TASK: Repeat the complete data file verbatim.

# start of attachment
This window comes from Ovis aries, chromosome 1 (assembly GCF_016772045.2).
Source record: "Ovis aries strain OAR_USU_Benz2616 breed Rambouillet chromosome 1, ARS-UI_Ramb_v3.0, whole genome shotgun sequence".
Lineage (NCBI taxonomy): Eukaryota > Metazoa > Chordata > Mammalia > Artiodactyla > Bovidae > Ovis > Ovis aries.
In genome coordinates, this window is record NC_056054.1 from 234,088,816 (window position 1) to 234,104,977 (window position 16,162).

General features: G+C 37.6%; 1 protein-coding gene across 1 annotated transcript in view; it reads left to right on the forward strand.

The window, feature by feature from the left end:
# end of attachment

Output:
This window comes from Ovis aries, chromosome 1 (assembly GCF_016772045.2).
Source record: "Ovis aries strain OAR_USU_Benz2616 breed Rambouillet chromosome 1, ARS-UI_Ramb_v3.0, whole genome shotgun sequence".
Lineage (NCBI taxonomy): Eukaryota > Metazoa > Chordata > Mammalia > Artiodactyla > Bovidae > Ovis > Ovis aries.
In genome coordinates, this window is record NC_056054.1 from 234,088,816 (window position 1) to 234,104,977 (window position 16,162).

General features: G+C 37.6%; 1 protein-coding gene across 1 annotated transcript in view; it reads left to right on the forward strand.

The window, feature by feature from the left end: